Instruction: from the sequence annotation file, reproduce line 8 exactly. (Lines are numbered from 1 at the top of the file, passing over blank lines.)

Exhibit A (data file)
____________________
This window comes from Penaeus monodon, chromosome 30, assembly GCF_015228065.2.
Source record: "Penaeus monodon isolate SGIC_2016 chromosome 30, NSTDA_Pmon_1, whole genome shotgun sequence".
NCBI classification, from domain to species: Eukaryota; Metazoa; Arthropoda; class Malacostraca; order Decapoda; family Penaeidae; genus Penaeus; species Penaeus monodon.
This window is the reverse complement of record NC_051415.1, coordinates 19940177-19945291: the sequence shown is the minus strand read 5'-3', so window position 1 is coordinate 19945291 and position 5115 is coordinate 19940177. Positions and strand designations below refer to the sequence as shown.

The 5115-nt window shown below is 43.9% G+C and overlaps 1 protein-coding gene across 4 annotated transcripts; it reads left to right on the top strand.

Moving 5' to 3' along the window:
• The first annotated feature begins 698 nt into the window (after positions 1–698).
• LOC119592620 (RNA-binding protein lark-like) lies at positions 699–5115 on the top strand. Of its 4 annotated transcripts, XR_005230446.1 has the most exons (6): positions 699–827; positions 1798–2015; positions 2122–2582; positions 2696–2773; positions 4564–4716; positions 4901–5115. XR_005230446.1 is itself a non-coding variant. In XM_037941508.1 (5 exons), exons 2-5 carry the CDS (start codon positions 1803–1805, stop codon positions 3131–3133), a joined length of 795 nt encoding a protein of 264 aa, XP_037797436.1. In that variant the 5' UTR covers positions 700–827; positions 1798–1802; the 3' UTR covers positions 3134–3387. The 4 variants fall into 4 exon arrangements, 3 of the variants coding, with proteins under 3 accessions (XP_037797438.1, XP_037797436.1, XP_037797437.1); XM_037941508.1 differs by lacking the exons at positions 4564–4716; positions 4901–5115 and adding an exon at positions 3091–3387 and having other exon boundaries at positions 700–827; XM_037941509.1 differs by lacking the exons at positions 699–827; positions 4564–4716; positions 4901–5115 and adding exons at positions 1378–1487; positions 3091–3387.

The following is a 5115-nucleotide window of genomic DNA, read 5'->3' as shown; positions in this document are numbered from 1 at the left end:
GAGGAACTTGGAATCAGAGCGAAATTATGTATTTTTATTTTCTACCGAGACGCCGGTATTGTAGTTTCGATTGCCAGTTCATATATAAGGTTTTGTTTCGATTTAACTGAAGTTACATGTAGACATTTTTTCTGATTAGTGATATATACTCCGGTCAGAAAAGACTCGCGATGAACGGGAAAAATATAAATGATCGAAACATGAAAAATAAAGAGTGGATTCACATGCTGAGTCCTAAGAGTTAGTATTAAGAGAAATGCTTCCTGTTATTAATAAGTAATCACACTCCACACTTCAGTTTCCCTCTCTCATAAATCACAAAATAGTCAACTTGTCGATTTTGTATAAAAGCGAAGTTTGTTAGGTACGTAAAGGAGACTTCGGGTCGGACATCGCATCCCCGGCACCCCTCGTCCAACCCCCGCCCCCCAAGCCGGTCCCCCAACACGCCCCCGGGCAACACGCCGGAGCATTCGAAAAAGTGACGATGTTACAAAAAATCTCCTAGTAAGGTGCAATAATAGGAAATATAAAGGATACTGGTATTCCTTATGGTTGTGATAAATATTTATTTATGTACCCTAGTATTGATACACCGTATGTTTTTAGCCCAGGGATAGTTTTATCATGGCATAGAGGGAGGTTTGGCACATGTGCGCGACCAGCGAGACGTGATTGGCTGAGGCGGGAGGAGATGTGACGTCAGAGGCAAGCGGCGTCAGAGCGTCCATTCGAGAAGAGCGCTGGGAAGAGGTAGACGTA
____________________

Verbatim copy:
• LOC119592620 (RNA-binding protein lark-like) lies at positions 699–5115 on the top strand. Of its 4 annotated transcripts, XR_005230446.1 has the most exons (6): positions 699–827; positions 1798–2015; positions 2122–2582; positions 2696–2773; positions 4564–4716; positions 4901–5115. XR_005230446.1 is itself a non-coding variant. In XM_037941508.1 (5 exons), exons 2-5 carry the CDS (start codon positions 1803–1805, stop codon positions 3131–3133), a joined length of 795 nt encoding a protein of 264 aa, XP_037797436.1. In that variant the 5' UTR covers positions 700–827; positions 1798–1802; the 3' UTR covers positions 3134–3387. The 4 variants fall into 4 exon arrangements, 3 of the variants coding, with proteins under 3 accessions (XP_037797438.1, XP_037797436.1, XP_037797437.1); XM_037941508.1 differs by lacking the exons at positions 4564–4716; positions 4901–5115 and adding an exon at positions 3091–3387 and having other exon boundaries at positions 700–827; XM_037941509.1 differs by lacking the exons at positions 699–827; positions 4564–4716; positions 4901–5115 and adding exons at positions 1378–1487; positions 3091–3387.